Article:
In Crumbling Foundation Crisis, Speaker Vows To Help Some Homeowners With a Tax on All
HARTFORD, CT — House leaders gave the crumbling foundation issue a boost Wednesday when they pledged to schedule a vote on a $10 fee for all Connecticut homeowners.
The concept of a surcharge on homeowners had already been defeated, but it was recently resurrected as an amendment to another bill this week.
“The $10 surcharge on insurance policies is something we are ready to move forward on,” House Speaker Joe Aresimowicz, D-Berlin, said Wednesday. “This will happen before we leave,” referring to the end of the current session on May 9.
Earlier this year, a bill aimed at making insurance companies cover the cost of crumbling concrete foundation was voted down in the Judiciary Committee.
That bill would have added a $20 fee on all Connecticut homeowners.
Aresimowicz said if the $10 bill passed it would be his desire to have a regulated body disburse the millions of dollars the surcharge raises to ensure it goes directly to the owners of homes with crumbling foundations. The state is in the process of setting up a captive insurance company to begin to handle claims from homeowners staring at six-figure bills to replace their foundations.
There are an estimated 40 towns in north central Connecticut impacted by the problem, which involves a mineral known as pyrrhotite. The mineral used in the concrete aggregate for these foundations is now causing them to crumble.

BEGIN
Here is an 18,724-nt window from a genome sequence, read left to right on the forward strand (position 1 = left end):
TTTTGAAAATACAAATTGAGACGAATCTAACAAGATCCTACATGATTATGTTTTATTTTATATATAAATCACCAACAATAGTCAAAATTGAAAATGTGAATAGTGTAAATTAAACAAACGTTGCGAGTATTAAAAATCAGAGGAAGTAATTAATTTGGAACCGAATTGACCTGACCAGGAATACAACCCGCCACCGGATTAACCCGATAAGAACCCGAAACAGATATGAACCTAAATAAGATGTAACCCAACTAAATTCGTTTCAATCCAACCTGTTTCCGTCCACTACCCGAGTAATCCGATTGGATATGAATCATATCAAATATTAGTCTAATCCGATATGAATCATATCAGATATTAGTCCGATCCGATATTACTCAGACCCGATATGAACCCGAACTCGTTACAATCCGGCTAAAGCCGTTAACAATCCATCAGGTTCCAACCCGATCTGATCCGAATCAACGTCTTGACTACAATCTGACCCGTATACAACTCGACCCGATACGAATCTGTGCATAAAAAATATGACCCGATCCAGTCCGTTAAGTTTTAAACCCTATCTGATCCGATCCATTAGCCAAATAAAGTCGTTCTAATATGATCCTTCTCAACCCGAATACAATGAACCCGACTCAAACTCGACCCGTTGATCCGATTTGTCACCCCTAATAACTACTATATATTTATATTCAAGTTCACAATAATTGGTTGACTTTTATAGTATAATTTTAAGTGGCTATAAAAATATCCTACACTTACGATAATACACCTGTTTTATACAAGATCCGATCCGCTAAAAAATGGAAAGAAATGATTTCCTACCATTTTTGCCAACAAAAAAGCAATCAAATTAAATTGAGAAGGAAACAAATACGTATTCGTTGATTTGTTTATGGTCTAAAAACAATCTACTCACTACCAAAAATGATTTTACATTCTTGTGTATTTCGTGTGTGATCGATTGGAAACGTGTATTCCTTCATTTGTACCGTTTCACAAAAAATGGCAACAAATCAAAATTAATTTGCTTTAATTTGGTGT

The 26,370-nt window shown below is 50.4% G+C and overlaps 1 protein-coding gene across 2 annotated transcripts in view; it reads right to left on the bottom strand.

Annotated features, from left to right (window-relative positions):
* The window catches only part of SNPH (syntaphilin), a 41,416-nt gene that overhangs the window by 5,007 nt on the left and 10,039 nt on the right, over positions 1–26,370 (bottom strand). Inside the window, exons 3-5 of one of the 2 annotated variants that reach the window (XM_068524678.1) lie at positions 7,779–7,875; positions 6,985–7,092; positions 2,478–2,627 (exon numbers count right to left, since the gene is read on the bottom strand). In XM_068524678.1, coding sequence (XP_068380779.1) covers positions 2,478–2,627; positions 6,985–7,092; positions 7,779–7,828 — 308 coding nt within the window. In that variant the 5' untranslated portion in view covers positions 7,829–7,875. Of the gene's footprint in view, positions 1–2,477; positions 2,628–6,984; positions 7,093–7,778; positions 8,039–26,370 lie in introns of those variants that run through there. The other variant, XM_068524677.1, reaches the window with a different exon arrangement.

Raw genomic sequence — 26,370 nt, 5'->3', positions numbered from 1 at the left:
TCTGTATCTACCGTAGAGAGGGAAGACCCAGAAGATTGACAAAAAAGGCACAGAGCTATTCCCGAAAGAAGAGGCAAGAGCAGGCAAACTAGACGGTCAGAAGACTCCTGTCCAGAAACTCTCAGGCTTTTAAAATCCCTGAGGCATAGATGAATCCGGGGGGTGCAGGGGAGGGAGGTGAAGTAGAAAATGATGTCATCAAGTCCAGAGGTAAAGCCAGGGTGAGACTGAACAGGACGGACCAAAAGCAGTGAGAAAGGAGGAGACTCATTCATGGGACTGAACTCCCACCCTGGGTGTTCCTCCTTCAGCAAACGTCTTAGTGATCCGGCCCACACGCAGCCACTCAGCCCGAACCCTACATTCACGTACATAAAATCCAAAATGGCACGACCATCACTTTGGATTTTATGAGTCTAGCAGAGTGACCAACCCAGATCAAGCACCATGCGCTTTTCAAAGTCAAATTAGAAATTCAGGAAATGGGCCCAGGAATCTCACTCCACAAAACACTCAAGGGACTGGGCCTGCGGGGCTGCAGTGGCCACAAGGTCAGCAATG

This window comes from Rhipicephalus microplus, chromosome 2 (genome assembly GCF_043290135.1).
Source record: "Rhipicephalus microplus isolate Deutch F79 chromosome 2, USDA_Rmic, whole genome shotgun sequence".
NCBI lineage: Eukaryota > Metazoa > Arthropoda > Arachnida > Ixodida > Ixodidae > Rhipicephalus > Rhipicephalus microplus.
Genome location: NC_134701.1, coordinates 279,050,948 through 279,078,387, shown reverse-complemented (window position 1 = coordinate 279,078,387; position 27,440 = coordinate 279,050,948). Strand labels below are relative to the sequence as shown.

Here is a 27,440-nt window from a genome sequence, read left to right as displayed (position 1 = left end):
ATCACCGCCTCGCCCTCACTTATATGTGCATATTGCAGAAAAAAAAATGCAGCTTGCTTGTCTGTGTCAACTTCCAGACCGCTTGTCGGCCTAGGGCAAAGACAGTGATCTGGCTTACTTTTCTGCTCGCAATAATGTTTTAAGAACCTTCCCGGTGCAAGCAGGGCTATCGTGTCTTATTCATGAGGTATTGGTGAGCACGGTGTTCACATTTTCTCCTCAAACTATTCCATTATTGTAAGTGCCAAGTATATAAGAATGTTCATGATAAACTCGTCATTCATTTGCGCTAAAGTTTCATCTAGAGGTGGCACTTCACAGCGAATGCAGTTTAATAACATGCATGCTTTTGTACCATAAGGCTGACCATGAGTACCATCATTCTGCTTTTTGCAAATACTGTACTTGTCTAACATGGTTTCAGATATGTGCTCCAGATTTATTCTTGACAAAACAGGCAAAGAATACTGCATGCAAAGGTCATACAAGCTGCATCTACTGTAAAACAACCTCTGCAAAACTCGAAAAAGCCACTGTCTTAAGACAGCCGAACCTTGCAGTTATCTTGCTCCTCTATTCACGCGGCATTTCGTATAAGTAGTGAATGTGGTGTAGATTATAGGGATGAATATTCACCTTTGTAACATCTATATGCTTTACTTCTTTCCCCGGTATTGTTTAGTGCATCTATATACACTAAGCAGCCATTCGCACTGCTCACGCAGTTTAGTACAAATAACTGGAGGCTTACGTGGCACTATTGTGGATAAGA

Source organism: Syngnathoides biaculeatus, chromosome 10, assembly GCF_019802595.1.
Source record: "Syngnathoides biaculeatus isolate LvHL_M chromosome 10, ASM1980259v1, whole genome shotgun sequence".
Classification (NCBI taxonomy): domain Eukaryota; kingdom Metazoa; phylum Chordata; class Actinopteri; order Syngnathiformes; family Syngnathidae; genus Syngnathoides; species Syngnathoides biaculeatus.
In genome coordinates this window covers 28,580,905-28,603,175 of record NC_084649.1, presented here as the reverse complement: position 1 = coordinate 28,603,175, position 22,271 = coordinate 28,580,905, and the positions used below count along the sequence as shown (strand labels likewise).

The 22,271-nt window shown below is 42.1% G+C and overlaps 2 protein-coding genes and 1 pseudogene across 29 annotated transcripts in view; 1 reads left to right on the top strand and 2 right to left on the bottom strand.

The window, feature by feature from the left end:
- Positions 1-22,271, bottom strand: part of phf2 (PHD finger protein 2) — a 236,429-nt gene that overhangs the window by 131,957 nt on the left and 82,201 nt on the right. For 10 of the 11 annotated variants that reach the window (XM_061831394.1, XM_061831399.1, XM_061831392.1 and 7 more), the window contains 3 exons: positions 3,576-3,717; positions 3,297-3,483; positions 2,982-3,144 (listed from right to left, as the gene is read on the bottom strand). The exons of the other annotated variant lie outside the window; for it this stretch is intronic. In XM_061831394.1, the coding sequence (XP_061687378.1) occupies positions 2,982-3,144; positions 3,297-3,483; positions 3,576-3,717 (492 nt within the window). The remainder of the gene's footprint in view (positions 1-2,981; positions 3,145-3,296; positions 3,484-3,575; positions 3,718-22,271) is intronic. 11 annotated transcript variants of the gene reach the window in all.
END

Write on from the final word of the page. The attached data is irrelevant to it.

The insurance companies for homeowners who are experiencing the problem are refusing to cover the damage because it’s not a “sudden” collapse, but a deterioration over a period of time.
Gov. Dannel P. Malloy made a plea to the Federal Emergency Management Agency for help, claiming the problem was a “natural disaster” because the mineral was the cause of the deterioration. The Army Corps of Engineers has visited the state to assess some of the damage, but FEMA has not agreed to declare a natural disaster or offer federal assistance.
As of December 2016, only 567 homeowners had reported the issue to the Department of Consumer Protection. But the Office of Fiscal Analysis says that over the next 15 years affected municipalities could lose about $40 million to $80 million in revenue. That’s based on a $2,000 to $4,000 loss in property tax revenue per home.
It’s estimated that as many as 30,000 homes could be impacted, but there is no exact number and that makes the task for policy makers even more difficult.
Homeowners have been hesitant to come forward because the problem could mean their home is worthless and many don’t have the $150,000 to $200,000 it would take to replace the foundation. Repairing it is not an option.
The state Bond Commission approved $5 million in bonding in 2017 to help homeowners cover the cost of testing their homes. Under the program run by the Capitol Region Council of Governments, homeowners will be eligible for a 50-percent reimbursement — up to $2,000 — for the testing of two core samples within their home. Homeowners who have a visual inspection conducted by a licensed professional engineer will be eligible for a 100 percent reimbursement — up to $400.